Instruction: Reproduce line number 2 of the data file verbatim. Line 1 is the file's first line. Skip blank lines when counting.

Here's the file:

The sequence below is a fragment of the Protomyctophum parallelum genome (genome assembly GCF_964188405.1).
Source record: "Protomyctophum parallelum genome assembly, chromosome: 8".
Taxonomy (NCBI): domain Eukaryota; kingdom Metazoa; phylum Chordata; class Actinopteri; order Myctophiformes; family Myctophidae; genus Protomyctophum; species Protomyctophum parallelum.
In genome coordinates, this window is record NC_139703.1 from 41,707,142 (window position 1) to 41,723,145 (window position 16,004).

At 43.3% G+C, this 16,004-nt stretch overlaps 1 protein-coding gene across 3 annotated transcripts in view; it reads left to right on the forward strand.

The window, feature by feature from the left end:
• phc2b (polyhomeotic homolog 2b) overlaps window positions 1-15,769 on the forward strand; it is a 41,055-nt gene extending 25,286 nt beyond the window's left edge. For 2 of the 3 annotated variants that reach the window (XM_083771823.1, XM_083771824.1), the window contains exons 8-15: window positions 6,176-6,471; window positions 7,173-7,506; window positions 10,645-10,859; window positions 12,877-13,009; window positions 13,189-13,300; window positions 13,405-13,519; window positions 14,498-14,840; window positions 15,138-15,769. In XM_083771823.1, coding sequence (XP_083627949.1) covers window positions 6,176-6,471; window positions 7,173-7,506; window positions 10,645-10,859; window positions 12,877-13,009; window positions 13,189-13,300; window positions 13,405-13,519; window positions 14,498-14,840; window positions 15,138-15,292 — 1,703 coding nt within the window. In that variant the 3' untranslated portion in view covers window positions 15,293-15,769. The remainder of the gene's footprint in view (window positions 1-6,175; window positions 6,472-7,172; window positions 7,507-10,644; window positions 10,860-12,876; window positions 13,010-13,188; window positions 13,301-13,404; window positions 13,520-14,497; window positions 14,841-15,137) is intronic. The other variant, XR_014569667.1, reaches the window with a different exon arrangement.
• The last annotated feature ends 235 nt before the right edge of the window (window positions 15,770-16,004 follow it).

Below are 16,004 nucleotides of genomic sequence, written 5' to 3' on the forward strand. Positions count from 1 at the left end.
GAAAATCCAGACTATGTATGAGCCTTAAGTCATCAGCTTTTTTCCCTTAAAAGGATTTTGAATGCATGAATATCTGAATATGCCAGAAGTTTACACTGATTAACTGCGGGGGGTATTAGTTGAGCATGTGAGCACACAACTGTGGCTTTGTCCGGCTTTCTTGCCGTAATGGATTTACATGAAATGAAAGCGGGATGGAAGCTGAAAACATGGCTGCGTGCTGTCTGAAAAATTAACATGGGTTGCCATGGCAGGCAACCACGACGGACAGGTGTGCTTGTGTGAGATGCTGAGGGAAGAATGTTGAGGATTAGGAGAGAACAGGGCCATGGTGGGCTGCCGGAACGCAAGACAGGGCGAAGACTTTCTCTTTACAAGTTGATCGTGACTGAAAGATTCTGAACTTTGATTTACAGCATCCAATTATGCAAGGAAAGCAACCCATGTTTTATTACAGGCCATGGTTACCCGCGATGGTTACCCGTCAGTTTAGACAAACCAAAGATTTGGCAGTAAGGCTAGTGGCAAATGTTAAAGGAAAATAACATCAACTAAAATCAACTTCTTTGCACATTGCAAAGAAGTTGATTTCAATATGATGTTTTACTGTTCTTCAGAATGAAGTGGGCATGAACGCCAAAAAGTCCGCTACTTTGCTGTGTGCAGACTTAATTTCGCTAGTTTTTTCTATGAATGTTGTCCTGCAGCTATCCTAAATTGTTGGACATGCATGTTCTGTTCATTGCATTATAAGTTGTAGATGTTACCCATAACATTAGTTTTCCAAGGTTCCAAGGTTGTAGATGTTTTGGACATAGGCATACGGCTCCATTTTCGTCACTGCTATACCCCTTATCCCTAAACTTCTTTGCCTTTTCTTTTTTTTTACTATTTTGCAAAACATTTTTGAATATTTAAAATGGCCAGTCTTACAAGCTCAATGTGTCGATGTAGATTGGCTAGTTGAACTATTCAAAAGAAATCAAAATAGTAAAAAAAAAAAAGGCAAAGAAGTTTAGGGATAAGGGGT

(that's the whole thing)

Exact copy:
Source record: "Protomyctophum parallelum genome assembly, chromosome: 8".